To weakly grey the sunny sky
thin clouds of ash drift slowly by
cooled now so far from island home
beneath the glacier’s icy dome

where fire and water meet to show
the power of that which lies below.
Its rivers glide and flow to sea
as if away from what might be.

The pores upon the planet’s skin
release the tensions born within
a sentience waking from its sleep
perhaps some rendezvous to keep.

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I look out on the universe
With eyes that make me see
I am one of so many
On to infinity

The co called “heat death” of the universe, a final stage of development where energy is evenly distributed throughout it, could be countered by an intelligent component that maintains a higher average energy level through forcing mechanisms, which some term “Intelligent Design”.

When one considers the enormous complexity of universal structure, and the fact that creation and destruction are taking place everywhere in the universe on many different scales, it seems to me unlikely that such dynamism would apply only to its components for a “limited” period.

In other words, the second law of thermodynamics, which states that the level of disorder in the universe is steadily increasing so that systems tend to move from ordered behaviour to more random behaviour, might apply only on certain scales. After all, the law derives from a prevailing deterministic view of universal development based on scientific observation and research done here on Earth.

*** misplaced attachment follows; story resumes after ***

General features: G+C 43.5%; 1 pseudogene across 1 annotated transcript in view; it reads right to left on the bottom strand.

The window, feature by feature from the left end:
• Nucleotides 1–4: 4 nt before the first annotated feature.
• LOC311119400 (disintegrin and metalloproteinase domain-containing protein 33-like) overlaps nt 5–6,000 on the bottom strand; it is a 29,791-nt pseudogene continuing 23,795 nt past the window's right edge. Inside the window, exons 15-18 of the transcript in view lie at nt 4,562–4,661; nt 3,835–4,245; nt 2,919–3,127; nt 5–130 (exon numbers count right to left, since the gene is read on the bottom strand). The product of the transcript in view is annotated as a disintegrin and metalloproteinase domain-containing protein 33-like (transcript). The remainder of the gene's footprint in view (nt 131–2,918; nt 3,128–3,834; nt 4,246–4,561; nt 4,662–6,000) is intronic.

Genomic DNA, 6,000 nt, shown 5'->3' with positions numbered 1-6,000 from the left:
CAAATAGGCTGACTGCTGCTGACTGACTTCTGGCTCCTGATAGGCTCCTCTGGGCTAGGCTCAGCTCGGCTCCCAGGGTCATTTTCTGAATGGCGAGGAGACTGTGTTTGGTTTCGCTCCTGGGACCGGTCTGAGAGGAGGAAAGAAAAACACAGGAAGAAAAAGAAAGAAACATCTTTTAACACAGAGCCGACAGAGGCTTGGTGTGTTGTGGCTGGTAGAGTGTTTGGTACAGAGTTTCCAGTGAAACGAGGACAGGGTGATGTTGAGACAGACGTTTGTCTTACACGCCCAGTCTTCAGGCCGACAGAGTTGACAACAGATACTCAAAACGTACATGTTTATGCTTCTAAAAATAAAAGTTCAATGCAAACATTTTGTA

Intuitively, one might expect intelligence to be an indestructible property of the smallest components of the universe in order for it to regulate development on all scales, a relationship suggested by that of the human body and its cells. According to this research, results of experiments suggest that mammalian cells, indeed, possess intelligence.

A revealing and interesting discussion site on this and many other topics by Professor Steven Dutch can be found here. It’s worth a visit.

This piece I found worth quoting:

“If something looks complex enough to be of intelligent design, one possible interpretation is always that it is of intelligent design. It may not be, but in the absence of disconfirming evidence, intelligent design is always a viable hypothesis. We can say that it’s not the only possible explanation, maybe even that it’s not the most likely explanation, but it’s extremely hard to dismiss the idea entirely. Intelligent design is always a possible interpretation of any sufficiently complex object.”

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Unfortunately, the mirror can’t be made to shatter. At some degree of insight it just happens.

When once the mirror shatters
No more can it reflect
The trials and tribulations